It was not a very definite plan that was finally agreed upon, but you are not too critical of things when you think that people over you know what they are doing, when they are really professionals like Howard Hunt. The plan called for us to hold a banquet for the Ameritus Corporation in a private dining room of the Watergate. The room had access to the elevators that ran up to the sixth floor where the Democratic National Committee Headquarters are located. Once the meal was underway, Eduardo was to show films and we were to take the elevator to the sixth floor and complete the mission. Gonzales, our key man, was to open the door; Sturgis, Pico, and Felipe were to be lookouts; Barker was to get the documents; I was to take the photographs and Jimmy (McCord) was to do his job.

We were all ready to go, but the people in the DNC worked late. Eduardo was drinking lots of milk. He has ulcers, so he was mixing his whiskey with the milk. We waited and waited. Finally, at 2:00 a.m., the night guards said we had to leave the banquet hall. So then there was a discussion. Eduardo said he would hide in the closet of the banquet room with Gonzales, the key man, while the guard let the rest of us out. As soon as the coast was clear, they would let us back in. But then they couldn't open the door. It is difficult for me to tell you this story. I do not want it to become a laughing matter. More than thirty people are in jail already, and a lot of people are suffering. I spent more than fifteen months in jail, and you must understand that this is a tragedy. It is not funny. But you can imagine Eduardo, the head of the mission, in the closet. He did not sleep the whole night. It was really a disaster.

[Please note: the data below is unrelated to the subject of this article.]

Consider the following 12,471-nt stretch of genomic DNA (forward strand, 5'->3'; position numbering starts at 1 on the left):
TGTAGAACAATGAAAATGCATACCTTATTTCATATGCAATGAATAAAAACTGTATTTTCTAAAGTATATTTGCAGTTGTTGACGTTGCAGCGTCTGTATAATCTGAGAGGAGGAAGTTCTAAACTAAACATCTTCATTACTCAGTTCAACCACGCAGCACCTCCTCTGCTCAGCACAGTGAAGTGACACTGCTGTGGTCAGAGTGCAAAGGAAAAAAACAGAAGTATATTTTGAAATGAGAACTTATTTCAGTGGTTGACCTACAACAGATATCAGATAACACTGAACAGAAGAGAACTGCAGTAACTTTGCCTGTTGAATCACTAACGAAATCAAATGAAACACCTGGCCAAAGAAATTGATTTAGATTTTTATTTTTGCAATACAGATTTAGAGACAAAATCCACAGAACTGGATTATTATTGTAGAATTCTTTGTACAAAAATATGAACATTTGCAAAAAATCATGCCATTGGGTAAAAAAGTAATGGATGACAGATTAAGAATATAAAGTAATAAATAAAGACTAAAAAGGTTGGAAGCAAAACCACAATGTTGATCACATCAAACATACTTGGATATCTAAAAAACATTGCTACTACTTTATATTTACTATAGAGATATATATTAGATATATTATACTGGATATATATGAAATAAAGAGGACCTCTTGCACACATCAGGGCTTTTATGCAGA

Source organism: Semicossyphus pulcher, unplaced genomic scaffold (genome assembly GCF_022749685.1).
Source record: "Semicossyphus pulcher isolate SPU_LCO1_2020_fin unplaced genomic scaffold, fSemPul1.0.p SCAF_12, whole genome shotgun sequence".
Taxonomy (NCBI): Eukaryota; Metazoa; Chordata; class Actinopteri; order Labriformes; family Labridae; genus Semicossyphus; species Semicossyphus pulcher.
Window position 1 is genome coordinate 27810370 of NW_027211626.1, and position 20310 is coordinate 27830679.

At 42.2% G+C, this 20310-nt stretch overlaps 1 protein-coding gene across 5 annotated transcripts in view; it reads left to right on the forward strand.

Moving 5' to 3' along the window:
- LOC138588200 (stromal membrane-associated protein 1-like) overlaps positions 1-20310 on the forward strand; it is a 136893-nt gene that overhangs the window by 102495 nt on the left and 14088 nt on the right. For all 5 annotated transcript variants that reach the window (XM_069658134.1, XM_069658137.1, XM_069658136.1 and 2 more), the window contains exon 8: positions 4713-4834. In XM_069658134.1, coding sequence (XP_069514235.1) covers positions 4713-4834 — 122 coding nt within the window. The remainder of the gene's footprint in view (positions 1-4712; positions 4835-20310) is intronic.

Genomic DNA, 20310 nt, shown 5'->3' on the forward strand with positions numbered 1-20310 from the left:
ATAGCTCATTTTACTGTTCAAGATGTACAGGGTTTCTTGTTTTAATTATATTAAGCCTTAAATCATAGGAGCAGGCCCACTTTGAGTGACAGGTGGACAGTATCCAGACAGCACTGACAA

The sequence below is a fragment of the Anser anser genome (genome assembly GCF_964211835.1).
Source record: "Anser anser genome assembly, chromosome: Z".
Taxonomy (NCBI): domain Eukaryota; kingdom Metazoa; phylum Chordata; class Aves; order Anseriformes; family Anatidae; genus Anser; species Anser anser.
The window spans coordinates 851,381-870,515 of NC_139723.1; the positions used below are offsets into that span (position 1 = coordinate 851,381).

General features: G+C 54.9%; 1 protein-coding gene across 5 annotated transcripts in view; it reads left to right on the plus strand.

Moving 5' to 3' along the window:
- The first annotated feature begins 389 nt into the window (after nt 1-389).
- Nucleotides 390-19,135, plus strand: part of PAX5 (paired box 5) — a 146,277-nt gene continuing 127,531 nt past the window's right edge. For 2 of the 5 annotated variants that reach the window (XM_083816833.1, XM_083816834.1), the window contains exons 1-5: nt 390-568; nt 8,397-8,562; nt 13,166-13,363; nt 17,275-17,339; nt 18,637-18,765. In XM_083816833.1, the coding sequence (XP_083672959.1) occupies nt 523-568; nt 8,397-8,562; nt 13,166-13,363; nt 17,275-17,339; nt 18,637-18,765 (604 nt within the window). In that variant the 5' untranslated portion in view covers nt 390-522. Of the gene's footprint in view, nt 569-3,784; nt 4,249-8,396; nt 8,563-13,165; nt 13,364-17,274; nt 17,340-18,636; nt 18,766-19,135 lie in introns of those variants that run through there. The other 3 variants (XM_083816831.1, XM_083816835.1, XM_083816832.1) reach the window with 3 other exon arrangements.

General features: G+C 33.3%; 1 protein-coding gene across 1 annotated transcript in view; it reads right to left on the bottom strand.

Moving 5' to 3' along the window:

So, more briefings, and we decided to go the next night. This time the plan was to wait until all the lights had gone out on the sixth floor of the Watergate and then go in through the front door.